Sandwich Bay Bird Observatory (SBBO) was initially a ringing station (1952). Our ringing operations have been continuous ever since, providing information on the survival, productivity and movements of birds in the area thus helping us to understand how populations are changing and providing some answers to questions that are vital for bird conservation. This contributes to our charitable aim of monitoring the natural environment of Sandwich Bay.

The British and Irish Ringing Scheme is organised and regulated by the British Trust for Ornithology (BTO). Over 900,000 birds are ringed in Britain and Ireland each year by over 2,600 trained ringers, most of whom are volunteers. Our work at Sandwich Bay feeds into the national BTO database which in turn feeds into the European database (Euring) to provide valuable insights into the national and international situation of our birds.

Placing a lightweight, uniquely numbered, metal ring around a bird’s leg provides a reliable and harmless method of identifying birds as individuals. Ringing allows us to study how many young birds leave the nest and survive to become adults, as well as how many adults survive the stresses of breeding, migration and severe weather. Changes in survival rates and other aspects of birds’ biology help us to understand the causes of population declines.

Although we, in Britain and Ireland, have been ringing birds for over 100 years, we are still discovering new facts about migration routes and wintering areas. Some of this benefits from new technology. At SBBO we have had a 'Motus' aerial array on the tower since 2020. This can detect birds (and other creatures including bats) with radio telemetry tags fitted and gives more information about direction and speed of flight.

There is more general information on ringing on the BTO website.

Generally, at Sandwich Bay we try to ring whenever it is possible and appropriate to do so as per our obligations as an accredited bird observatory. What we do and when we do it is, however, dependent on a range of things including time of year, weather conditions, what the birds are doing and number of trained ringers. Most ringing takes place early in the morning.

Since 1953 we have ringed over 440,000 birds of 224 species. In 2020 we ringed over 7,000 birds of 59 species.

We offer a programme of training to ring in line with BTO regulations. All ringers in the UK are licensed by permit from the BTO. Anyone interested in learning to ring at SBBO is offered taster sessions. If what they experience attracts them, they can then join the group and begin to progress through clear criteria over several years towards becoming a fully licensed ringer.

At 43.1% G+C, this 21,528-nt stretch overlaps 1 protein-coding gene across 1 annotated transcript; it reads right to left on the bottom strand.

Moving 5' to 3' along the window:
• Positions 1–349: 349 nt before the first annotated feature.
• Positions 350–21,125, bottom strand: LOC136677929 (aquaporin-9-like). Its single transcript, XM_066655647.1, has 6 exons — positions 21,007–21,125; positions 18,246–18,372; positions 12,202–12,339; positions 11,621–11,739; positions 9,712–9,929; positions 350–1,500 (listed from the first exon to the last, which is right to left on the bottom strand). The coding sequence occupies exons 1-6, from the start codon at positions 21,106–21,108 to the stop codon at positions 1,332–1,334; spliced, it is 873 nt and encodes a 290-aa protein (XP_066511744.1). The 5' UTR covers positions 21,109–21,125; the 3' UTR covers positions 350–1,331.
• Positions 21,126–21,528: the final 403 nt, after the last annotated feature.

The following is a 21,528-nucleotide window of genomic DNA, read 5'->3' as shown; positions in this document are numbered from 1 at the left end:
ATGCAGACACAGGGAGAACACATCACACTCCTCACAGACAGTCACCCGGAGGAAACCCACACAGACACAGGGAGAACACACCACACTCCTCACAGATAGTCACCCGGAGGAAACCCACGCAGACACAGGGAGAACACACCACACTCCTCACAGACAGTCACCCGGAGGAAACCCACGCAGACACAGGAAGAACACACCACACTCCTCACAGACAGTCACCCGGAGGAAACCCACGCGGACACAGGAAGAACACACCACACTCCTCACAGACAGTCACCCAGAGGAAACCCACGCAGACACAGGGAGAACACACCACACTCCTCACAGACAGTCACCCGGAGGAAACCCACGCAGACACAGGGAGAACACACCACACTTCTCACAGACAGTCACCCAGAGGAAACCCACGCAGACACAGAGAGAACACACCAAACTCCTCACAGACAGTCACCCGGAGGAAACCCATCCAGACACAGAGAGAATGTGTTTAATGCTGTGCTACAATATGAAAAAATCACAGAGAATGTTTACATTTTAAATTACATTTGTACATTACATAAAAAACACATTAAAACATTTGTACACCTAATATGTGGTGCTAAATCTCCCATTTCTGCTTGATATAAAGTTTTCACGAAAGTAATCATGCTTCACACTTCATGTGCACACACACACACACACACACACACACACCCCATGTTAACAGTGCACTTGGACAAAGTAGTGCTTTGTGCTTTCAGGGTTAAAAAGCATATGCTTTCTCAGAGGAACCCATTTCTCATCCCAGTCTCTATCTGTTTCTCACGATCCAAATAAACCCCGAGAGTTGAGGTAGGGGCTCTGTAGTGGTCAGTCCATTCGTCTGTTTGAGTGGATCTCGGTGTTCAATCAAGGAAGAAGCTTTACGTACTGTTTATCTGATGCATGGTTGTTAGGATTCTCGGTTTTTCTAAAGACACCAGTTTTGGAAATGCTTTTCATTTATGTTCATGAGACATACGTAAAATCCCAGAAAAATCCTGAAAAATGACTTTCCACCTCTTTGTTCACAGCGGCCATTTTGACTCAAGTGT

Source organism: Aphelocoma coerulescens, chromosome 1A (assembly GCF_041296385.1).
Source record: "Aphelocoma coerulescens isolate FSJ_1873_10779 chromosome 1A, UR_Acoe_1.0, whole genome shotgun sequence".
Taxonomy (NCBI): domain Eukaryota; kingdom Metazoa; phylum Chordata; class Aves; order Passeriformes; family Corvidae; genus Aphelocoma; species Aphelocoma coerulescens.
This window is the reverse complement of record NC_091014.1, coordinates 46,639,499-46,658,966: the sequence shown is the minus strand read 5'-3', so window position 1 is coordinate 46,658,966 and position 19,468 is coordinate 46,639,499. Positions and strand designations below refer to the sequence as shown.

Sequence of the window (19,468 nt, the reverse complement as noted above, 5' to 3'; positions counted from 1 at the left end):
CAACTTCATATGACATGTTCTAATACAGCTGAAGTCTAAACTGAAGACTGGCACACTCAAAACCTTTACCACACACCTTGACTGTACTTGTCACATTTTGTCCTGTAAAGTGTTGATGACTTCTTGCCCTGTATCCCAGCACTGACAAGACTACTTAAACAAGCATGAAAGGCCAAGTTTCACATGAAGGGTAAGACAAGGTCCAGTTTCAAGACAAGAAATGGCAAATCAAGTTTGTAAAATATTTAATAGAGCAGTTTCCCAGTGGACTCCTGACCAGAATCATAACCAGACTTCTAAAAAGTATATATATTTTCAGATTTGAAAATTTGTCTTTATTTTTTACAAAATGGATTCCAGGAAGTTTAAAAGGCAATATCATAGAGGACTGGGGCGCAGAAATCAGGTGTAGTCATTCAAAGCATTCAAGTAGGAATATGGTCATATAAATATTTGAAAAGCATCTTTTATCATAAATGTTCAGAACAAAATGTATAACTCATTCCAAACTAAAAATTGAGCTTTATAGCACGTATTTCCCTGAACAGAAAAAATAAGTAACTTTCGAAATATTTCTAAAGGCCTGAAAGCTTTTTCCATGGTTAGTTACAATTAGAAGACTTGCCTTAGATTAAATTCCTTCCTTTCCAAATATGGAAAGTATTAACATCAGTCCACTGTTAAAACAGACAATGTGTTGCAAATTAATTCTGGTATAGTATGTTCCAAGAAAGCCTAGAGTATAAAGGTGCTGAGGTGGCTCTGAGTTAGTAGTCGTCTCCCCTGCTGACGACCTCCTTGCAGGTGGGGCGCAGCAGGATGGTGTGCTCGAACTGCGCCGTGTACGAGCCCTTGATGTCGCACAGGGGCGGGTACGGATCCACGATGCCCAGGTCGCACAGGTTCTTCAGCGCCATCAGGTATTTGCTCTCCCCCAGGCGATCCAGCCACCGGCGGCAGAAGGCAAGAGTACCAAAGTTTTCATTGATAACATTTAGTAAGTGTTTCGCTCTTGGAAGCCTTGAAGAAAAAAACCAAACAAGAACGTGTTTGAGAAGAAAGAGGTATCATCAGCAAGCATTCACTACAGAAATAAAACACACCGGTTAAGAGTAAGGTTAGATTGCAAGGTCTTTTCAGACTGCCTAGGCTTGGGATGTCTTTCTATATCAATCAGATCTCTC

You can also help our ringing programme by reporting any ringed or marked birds that you observe or find dead. There are many colour ringing projects in the UK and around the world which rely on reports from the general public for some of their results. Members have reported many birds, some of which have been discovered from photographs, from a variety of species which has added valuable data to several of these programmes.

At SBBO we currently have two colour ringing projects linked to a national Re-trapping Adults for Survival survey. We have put over 1200 red rings with unique white alpha-numeric codes on House Sparrows and blue ones on Collared Doves. We would be delighted to receive any reports of sightings of these or any other birds with colour rings or other individual marks. Please send these to the Warden or the Ringing Team. If you find a bird elsewhere you can report it here

Here at Sandwich, we use several methods to catch the birds. One of the main methods is using mist nets; they have a very fine mesh that allows a bird to be held securely and safely in a pocket of netting. We have a Heligoland trap, which is a large mesh funnel through which birds can fly towards a catching box. We also have two crow traps which can be baited to attract birds. All of these methods are at fixed sites.

We also have several other types of traps which can be used where necessary in other parts of the recording area. Mist nets can also be erected away from the permanent sites when required. We monitor a large number of nest boxes across our recording area from Blue Tits to Barn Owls, and, when time allows, we try to monitor nests that we find in the environment.

You can find out more detail about our ringing activities on the ringing-log pages of this website and in our SBBO annual reports.

Visitors are welcome to observe our ringing activities at our purpose-built ringing room where the ringers will provide information on their activities. If you are interested to find out more and maybe consider joining our ringing group, please make contact with the ringing team leader Ian Hunter at the Observatory or by email.

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